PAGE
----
We can start with the obvious, sexual assault is a serious risk faced by women – whether traveling or at home. This assault is broken down into two categories, acts committed by a non-partner, and those committed by an intimate partner. These two categories exist due to the laws that differ by offender. Unfortunately, it is widely accepted that of the percentages of these crimes that are available are lower than the actual statistic, as many cases go unreported due to the fear of the repercussions. Based on the statistics that are available (gathered by organizations like the UN and the WHO – leading to trustworthy data), South Africa is ranked the most dangerous country for non-partner sexual assault, with 23%. In terms of partner-committed assault, Morocco stands at 45%. The second statistic does not particularly pertain to travelers, but it does factor into the security environment of a certain location. At Riley we look at security holistically, so while partner violence may not directly impact our clients, we still factor it into the overall security assessment.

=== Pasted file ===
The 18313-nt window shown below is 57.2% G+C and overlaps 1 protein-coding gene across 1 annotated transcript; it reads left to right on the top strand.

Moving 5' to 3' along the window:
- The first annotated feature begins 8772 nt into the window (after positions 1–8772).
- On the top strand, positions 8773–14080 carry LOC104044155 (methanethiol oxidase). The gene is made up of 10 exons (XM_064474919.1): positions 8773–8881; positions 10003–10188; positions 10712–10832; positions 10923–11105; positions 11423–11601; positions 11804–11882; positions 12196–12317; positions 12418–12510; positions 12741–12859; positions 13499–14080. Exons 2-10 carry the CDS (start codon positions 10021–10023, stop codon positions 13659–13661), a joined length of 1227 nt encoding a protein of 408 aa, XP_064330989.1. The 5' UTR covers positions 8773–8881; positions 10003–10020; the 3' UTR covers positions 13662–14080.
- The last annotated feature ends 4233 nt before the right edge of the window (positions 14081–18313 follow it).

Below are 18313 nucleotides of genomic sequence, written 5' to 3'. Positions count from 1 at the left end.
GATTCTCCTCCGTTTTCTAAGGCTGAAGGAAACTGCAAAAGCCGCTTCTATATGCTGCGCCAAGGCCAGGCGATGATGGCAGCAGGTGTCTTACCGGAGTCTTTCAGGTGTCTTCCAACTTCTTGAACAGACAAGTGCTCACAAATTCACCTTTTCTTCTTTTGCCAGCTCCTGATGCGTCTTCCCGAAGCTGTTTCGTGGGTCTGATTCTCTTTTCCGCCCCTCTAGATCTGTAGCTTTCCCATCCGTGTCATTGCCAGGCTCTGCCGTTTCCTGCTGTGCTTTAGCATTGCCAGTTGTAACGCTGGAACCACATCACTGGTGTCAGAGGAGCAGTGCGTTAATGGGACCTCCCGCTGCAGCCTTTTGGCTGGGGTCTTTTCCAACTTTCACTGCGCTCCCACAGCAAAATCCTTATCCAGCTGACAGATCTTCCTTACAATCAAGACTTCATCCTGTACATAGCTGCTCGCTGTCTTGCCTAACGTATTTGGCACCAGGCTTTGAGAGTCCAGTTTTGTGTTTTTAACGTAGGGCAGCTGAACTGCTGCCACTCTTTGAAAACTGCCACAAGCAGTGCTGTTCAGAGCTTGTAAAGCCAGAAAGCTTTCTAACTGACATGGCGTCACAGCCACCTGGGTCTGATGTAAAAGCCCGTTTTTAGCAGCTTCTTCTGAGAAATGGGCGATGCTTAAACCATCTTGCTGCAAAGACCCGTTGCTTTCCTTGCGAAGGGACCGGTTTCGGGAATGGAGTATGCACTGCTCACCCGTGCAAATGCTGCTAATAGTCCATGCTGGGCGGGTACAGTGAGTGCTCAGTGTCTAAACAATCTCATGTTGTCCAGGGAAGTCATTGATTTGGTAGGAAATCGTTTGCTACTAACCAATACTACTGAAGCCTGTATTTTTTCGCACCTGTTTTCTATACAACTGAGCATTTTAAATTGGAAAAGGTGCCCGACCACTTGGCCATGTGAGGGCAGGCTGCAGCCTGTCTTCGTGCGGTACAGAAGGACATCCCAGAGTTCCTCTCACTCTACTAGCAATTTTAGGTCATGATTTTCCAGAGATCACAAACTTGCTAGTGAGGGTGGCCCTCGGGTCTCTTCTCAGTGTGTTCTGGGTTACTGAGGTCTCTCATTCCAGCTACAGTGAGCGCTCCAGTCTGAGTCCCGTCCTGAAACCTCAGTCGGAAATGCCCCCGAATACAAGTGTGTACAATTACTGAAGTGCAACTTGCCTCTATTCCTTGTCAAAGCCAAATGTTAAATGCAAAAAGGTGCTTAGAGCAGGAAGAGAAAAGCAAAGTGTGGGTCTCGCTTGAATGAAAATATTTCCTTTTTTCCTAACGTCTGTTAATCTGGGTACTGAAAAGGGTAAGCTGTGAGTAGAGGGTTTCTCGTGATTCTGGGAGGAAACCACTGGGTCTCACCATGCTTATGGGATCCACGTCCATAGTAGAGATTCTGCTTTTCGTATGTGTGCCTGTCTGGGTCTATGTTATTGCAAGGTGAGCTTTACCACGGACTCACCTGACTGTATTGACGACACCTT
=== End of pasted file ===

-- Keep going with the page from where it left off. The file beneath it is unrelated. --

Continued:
Aside from this risk, there are other physical risks present against female travelers that need to be paid attention to. Another statistic to pay attention to is the rate of female victims of “intentional homicide.” South Africa, the most dangerous country for solo female travelers, scored a 7 for this risk, on a scale from 0 – 100 (0 being the worst score, 100 being the best score). As the study has been updated, the most dangerous countries have changed, and while South Africa is still considered holistically as the most dangerous country for women, in the same study El Salvador scored a 0. There are more countries than I would like floating at the bottom of the list, indicating that they have extremely high rates of homicide targeting women. This study is proof that physical risk against women is present worldwide – and must be accounted for.